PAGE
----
Discrimination and prejudice are real. I hear story after story, with discrimination at the core, and I look for signs that it is simply the media, blowing things out of proportion for ratings.
I don’t want to believe any of it of my fellow human beings. I really don’t.
I am a woman with a visual impairment. There are plenty of stories about inequality for both women and people with disabilities to go around. I am right in the middle of it and I would like to think I could recognize it when I see it, to be able to sense someone’s true intentions.
The two big stories this week both involve cries of discrimination and there are criticisms flying from all directions.
First, there’s the story of talk show hosts on The View and the remarks made about nurses.
Second, the case of a ninth grade boy who took a clock to school for a science project and ended up having the cops called on him, for fears of a bomb threat.
I am the first to say I am a fan of nurses and the work they do. The doctors get to go on their rounds and see their patients. They make the diagnosis and prescribe treatment.
It’s the nurses who are the ones to empty bed pans and change catheters. I’ve been on the patient side of this exchange, countless times, and I appreciate them. Believe me.
I’ve had two spinal operations, a kidney transplant, and several other surgeries and procedures. I don’t include this for any other reason, but to show that I support the work nurses do. I wouldn’t have gotten through any of that without the wonderful care nurses provided me with.
This particular nurse read a monologue for the talent part of the Miss America pageant. The View ladies weren’t the first, that I heard, to comment on it. I heard the clip of her and I could not see it, but I thought it a bit ridiculous myself.
Of course alzheimer’s is a terrible illness. This woman is doing good in the world. She probably deserves little of the attention she’s gotten. I don’t know why anyone would enter those competitions in the first place, but she could expect to have people make their comments, as she was on television. I am just as offended by the existence of those competitions as nurses are of the comments made about one of their own. Why would any intelligent, hardworking woman choose to take part in an outdated ritual, when what she does for sick people every single day is more than sufficient?
As for The View, well the name of the show says it all. They are live and giving their opinions. This is not scripted TV. These co-hosts spoke up , in the moment, and you get what you get. So they did not realize nurses use stethoscopes. It was said out of humour and Joy was doing the job that show hired her to do. She is a comedian.
The question then becomes, when is comedy going too far? Who is allowed to say something controversial? I love you all, nurses, don’t forget that the next time I find myself as a patient, but you need to lighten up. I could be offended, all the time, about so many things involving blindness and disability, but I would drive myself crazy. What is someone’s intention? that is the question we should be asking.
In this case, it was scathing, but it was made about a participant in an event that many women find offensive or ridiculous. Joy is likely one of them.
Of course the apology made a few days later isn’t enough for many. Nothing else to be done, but I happen to respect Joy more than I do anyone involved in a show which goes against the feminist I guess that makes me.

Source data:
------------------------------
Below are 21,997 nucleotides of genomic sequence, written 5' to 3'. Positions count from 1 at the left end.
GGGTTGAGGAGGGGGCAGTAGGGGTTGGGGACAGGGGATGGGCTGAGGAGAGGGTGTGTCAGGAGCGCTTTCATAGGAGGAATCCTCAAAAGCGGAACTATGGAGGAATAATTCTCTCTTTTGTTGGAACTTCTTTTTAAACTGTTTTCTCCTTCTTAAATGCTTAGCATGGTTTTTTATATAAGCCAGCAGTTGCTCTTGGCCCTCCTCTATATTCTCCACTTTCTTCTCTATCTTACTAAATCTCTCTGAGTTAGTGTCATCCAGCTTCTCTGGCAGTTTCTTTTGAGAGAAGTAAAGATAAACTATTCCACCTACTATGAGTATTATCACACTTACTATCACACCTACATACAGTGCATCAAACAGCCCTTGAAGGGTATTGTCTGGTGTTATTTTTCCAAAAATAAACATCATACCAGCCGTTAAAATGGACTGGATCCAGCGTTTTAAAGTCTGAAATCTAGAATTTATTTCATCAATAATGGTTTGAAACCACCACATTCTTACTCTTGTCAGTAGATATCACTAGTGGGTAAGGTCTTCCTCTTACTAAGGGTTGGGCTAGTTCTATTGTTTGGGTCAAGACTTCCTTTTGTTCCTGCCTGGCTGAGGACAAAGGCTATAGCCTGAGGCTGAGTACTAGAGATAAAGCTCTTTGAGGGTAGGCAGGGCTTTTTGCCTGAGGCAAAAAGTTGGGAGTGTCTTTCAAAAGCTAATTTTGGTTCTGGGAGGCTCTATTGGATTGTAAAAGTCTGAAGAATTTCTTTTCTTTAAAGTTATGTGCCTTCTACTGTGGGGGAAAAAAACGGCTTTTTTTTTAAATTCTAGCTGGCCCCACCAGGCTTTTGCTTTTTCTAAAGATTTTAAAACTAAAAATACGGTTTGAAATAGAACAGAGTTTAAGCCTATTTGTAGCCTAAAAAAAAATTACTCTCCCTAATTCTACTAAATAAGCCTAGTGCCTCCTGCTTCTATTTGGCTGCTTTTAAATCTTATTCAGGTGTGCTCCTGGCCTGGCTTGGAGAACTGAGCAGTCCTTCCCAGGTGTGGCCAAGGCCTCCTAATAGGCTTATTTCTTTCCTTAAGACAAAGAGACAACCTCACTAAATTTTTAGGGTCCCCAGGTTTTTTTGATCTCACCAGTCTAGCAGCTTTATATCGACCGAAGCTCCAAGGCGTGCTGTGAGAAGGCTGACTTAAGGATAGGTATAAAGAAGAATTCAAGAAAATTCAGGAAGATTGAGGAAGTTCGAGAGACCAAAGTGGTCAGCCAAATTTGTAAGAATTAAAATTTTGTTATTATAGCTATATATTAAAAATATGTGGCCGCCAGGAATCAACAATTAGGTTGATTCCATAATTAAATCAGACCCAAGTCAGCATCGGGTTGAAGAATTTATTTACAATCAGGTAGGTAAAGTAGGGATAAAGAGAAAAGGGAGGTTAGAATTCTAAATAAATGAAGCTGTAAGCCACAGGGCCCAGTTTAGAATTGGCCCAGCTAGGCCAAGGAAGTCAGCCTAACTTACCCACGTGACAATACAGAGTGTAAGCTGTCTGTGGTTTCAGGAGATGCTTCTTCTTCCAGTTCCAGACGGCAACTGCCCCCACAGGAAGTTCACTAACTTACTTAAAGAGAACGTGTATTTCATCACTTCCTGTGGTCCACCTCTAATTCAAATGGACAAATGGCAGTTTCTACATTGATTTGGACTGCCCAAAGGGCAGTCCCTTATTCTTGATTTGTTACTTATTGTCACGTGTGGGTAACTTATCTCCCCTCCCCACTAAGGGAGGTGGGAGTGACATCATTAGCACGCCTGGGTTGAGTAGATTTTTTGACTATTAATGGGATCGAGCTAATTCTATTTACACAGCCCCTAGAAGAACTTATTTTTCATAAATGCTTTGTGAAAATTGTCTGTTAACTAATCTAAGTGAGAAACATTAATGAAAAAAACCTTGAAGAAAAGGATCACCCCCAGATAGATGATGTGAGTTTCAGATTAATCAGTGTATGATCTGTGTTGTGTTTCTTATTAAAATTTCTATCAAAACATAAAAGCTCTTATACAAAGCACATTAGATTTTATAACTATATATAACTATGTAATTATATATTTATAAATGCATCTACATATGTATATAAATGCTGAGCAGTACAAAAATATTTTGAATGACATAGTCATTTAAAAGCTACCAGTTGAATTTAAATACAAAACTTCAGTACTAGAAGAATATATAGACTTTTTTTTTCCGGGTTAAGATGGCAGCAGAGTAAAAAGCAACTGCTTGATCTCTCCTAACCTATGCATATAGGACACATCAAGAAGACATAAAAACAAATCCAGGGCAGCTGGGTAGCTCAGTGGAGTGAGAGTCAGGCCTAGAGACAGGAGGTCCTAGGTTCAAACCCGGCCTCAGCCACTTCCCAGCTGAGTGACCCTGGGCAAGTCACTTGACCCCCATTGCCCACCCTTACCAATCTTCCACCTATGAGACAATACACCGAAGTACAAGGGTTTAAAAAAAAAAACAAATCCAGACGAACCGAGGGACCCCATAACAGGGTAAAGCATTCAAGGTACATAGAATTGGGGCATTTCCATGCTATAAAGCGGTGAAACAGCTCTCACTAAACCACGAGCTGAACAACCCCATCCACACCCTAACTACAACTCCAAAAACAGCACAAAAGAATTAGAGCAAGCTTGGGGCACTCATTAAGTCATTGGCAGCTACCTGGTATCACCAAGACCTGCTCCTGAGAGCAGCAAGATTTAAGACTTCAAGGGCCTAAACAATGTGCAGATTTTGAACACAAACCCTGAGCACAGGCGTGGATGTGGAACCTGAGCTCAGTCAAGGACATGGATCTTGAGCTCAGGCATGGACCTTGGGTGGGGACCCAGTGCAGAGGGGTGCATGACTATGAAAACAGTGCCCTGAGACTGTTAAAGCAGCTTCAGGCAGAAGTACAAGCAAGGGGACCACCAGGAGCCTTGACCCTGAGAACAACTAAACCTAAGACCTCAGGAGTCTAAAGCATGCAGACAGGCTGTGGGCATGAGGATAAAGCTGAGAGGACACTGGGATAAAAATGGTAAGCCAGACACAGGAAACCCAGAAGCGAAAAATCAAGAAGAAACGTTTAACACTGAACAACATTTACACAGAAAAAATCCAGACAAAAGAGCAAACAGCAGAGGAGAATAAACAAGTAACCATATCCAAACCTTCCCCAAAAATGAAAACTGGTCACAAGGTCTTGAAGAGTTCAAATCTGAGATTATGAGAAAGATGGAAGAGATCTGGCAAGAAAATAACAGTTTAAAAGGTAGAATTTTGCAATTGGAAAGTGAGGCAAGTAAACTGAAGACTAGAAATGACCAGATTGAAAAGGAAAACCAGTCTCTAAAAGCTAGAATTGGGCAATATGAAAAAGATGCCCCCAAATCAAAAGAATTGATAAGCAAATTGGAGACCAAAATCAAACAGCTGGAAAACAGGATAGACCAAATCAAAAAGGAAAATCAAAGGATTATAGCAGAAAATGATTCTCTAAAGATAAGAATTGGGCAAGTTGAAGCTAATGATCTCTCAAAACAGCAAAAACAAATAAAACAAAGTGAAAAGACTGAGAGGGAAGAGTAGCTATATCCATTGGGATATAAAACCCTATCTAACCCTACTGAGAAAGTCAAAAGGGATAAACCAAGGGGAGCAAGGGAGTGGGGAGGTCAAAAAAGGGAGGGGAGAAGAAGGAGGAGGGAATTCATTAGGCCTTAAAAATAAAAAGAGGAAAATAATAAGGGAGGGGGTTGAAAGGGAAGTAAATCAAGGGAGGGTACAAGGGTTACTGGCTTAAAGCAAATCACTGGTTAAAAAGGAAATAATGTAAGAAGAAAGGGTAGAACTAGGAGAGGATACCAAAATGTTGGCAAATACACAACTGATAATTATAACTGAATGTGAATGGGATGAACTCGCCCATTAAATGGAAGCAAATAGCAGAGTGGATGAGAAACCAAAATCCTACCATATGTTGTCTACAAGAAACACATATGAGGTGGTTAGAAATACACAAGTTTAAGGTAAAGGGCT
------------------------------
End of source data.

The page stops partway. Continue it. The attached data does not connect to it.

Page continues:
Then there’s Ahmed Mohamed, the teenager who dared to bring in his science project. Did the Texas school overreact? Would they have done the same for a white, caucasian student?
It was a clock, but they feared it was more dangerous. A cloak ticks and so does a bomb? Well, okay then.
In the end, he was not in trouble with the law, just a misunderstanding. He was suspended, but has decided to transfer to another school. Can’t say I blame him. I wouldn’t want to go back either. The charges were dropped and so many supporters have stepped up.
President Obama has tweeted:
“Cool clock, Ahmed. Want to bring it to the White House? We should inspire more kids like you to like science. It’s what makes America great.”
Astronaut Chris Hadfield has invited Ahmed to be his guest at the Toronto Science Show. He’s received support from Hillary Clinton, Mark Zuckerberg, and has been invited to come to MIT.
This student is obviously smart and inventive and we need more bright and innovative youth like him in the world. He did not deserve all the attention he received. Why do we, here in North America, why do we have such a fear of other cultures and religions?
Oh yeah, 9/11 right? Too many are sullying the memory of that event and those affected, by using it as an excuse to let their prejudice out without consequence.
It’s a bunch of bull. This problem is deeply imbedded in the western world. I just hope, as we really think about it, that we can do better.
Of course, there will always be prejudice in the world and the media will always be on the lookout for the next big, sensational story. That’s the way it is. Just remember to look for someone’s intent and signs of character. And don’t take yourself quite as serious. There is enough negativity in the world, so much so that we should try to find the good, but criticism, I feel, deserves a place because we will also always want to give our opinions on the things we see going on all around us.
Today I am participating in a Friday addition of my series, which usually appears on Wednesday:
with others on a linkup.
This can be found here: